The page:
Waste Management: From Farming To Bowling Alleys

The Federal Ministry of Food and Agriculture (BMEL) would like to promote the better and more extensive energetic use of residues and waste materials from agriculture.

“129 million tons of manure from cattle, pig and poultry houses and 28 million solid manure as well as large amounts of straw and other crop residues, landscape maintenance material and green cuttings from public areas offer enormous biogas potential. Up to now, however, only around a third of the residual and waste materials have been used, ”explains the managing director of the Fachagentur Nachwachsende Rohstoffe e. V. (FNR), Dr.-Ing. Andreas Schütte, the challenge. With a nationwide call for funding coordinated by the FNR, the BMEL has now initiated innovative research and development projects aimed at promoting the mobilization and increased use of agricultural residues and waste streams.

A broad approach

With the research and development projects now funded, a broad approach is being pursued in order to make the use of residual and waste materials from agriculture a success. The projects range from technology and process development in biogas production and digestate processing to the testing of new substrates and substrate mixtures to information processing and provision in order to better balance potential, supply and demand for biogas substrates and digestate.

Waste Management in Bowling Centers

A bowling alley is a place where people go to have fun. It’s a place where family and friends can bond, share laughs, and enjoy the company of others. Despite this, many bowling alleys are seeing high levels of waste products that cannot be disposed of in their usual methods. Because bowling balls can’t be recycled or reused by other facilities, these materials must be disposed of properly so as not to cause harm to the environment.

A bowling center that has a snack bar or a restaurant generates different kinds of waste depending on the activities that take place. Bowling lanes produce general trash from food waste to water waste. Not to mention disposal of old bowling balls and pins. The general trash consists of paper, cardboard, plastic bags, and other types of waste that can be easily disposed of. These materials are simply put in the garbage cans or dumpsters used by the bowling centers.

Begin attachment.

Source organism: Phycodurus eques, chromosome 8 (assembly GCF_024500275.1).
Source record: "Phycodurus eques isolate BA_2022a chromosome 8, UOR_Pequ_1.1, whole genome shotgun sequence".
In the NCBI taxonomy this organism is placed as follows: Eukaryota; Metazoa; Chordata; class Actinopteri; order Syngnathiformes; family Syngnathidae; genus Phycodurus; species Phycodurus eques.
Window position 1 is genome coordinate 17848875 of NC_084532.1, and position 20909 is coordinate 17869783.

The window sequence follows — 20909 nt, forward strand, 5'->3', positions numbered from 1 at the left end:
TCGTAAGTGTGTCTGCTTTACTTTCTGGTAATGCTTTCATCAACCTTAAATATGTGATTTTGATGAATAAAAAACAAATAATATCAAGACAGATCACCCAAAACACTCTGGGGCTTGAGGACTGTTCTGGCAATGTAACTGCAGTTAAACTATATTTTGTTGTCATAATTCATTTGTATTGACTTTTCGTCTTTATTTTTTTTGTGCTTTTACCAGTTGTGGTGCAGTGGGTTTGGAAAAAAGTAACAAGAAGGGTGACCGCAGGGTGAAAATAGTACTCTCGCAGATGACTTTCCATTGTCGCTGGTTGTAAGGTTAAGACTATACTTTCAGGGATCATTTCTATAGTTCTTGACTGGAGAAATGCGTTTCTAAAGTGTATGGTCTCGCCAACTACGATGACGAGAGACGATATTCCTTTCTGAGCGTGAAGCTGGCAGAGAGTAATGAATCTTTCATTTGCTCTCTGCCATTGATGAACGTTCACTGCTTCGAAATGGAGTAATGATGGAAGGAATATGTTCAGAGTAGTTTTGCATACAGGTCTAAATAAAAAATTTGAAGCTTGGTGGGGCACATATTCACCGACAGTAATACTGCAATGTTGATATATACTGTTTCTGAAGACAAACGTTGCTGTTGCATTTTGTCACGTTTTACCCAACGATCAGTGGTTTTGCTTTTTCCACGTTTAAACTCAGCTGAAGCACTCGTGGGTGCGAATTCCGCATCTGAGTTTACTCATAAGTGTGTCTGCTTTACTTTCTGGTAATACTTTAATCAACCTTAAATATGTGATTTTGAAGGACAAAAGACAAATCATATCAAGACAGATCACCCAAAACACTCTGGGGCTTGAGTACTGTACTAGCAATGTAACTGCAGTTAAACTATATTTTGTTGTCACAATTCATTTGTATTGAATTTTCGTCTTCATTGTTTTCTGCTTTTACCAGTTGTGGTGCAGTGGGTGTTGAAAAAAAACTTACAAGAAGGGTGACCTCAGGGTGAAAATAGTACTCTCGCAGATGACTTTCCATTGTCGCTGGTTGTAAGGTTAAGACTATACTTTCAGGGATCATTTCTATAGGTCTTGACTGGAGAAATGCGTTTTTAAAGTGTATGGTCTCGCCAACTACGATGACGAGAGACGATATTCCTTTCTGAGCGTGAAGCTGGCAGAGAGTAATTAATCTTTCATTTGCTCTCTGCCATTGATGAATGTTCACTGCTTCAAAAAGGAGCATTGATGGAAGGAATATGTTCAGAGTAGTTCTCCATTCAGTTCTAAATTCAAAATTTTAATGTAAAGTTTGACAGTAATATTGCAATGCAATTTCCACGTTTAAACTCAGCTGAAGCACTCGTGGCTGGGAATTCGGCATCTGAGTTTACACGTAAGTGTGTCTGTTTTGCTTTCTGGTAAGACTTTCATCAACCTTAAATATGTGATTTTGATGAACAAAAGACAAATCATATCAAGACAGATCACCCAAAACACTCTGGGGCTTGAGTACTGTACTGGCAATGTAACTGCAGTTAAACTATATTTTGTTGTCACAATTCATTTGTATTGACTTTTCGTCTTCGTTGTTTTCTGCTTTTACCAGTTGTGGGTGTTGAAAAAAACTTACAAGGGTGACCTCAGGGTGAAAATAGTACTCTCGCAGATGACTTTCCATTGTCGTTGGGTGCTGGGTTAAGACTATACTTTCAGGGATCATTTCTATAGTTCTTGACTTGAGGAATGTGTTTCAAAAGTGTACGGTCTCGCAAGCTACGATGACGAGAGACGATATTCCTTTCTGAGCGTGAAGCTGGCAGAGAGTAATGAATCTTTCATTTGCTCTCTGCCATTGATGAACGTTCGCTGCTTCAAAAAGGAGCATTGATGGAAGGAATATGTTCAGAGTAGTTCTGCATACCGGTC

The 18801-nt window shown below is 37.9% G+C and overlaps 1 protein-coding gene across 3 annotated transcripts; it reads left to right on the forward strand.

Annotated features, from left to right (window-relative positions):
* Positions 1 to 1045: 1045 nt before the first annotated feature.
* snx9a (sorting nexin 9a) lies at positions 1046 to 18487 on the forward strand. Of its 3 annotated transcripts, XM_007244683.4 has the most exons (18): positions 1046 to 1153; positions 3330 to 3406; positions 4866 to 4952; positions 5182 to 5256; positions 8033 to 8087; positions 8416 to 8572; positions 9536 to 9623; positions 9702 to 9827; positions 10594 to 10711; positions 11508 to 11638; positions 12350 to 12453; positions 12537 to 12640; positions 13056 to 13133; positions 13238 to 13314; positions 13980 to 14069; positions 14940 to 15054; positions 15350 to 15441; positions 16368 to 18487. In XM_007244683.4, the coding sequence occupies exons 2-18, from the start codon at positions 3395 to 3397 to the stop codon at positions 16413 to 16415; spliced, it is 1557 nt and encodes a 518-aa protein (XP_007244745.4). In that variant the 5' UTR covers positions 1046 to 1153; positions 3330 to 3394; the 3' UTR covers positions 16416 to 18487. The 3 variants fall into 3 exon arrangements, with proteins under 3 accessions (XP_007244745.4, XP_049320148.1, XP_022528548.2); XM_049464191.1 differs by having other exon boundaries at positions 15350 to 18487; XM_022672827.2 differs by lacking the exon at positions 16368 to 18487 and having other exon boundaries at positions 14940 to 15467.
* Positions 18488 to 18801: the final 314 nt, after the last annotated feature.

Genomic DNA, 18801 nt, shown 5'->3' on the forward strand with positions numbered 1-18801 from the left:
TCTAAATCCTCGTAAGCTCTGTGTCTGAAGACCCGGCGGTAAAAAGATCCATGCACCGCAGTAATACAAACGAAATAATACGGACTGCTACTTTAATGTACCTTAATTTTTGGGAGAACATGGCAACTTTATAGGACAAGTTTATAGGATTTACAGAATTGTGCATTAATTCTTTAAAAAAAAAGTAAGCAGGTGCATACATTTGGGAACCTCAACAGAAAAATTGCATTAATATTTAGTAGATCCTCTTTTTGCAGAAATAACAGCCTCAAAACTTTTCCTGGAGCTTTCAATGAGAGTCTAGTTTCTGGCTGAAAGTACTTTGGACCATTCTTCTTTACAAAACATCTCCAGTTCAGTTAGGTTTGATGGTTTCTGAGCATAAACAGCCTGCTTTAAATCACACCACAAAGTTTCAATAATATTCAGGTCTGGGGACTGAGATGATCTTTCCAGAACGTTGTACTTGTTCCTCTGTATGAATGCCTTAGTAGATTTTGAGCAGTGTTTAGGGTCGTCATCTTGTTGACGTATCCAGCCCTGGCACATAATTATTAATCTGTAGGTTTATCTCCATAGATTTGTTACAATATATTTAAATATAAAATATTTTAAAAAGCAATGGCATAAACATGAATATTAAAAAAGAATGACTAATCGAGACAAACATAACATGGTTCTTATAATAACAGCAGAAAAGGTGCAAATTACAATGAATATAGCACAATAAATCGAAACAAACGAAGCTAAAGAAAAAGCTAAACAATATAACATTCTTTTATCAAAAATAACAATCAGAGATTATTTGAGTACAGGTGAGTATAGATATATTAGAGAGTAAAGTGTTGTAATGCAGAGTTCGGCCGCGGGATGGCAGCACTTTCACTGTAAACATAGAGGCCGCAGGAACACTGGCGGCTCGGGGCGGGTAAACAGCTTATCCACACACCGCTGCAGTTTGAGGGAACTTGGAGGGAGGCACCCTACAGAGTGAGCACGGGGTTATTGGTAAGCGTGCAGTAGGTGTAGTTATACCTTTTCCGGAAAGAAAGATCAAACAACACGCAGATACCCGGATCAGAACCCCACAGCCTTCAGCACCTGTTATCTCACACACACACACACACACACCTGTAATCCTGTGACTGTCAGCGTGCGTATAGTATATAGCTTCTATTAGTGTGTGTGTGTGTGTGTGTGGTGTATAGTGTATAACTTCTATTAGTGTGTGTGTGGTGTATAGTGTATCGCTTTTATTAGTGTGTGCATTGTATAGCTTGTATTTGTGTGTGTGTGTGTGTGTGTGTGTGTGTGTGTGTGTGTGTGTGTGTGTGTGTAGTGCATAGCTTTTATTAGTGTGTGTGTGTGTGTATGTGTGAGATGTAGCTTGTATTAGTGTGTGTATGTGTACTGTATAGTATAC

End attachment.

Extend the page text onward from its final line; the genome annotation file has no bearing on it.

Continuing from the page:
Bowling Center Recycling

Recycling at bowling centers is important for the environment, as well as to help reduce waste management costs. Recycling helps you create a positive impact on the environment and stay ahead of your competitors in terms of waste management services.

Recycling Bowling Balls and Pins

The bowling center may be able to reuse the old bowling balls and pins by offering them as prizes for bowlers. They can also use them in their leagues and tournaments, or simply give away as gifts to their customers. Bowling centers that have a bowling alley can also use them to teach bowlers how to properly throw the ball and get better at the game.

Bowling Balls and Pins Disposal

Disposing bowling balls and pins are an important part of waste management. Bowling lanes don’t have a place to store them, so they must be disposed of properly. This is one area where the bowling center can improve its waste management system by investing in proper storage units for these materials.


Waste management is a critical aspect of business operations. Some businesses may not have the financial resources to invest in waste management equipment, but that doesn’t mean they can’t take steps to improve their waste management system. By investing in proper collection bins, recycling centers, and waste management equipment, you can help your business be more efficient in its waste management efforts.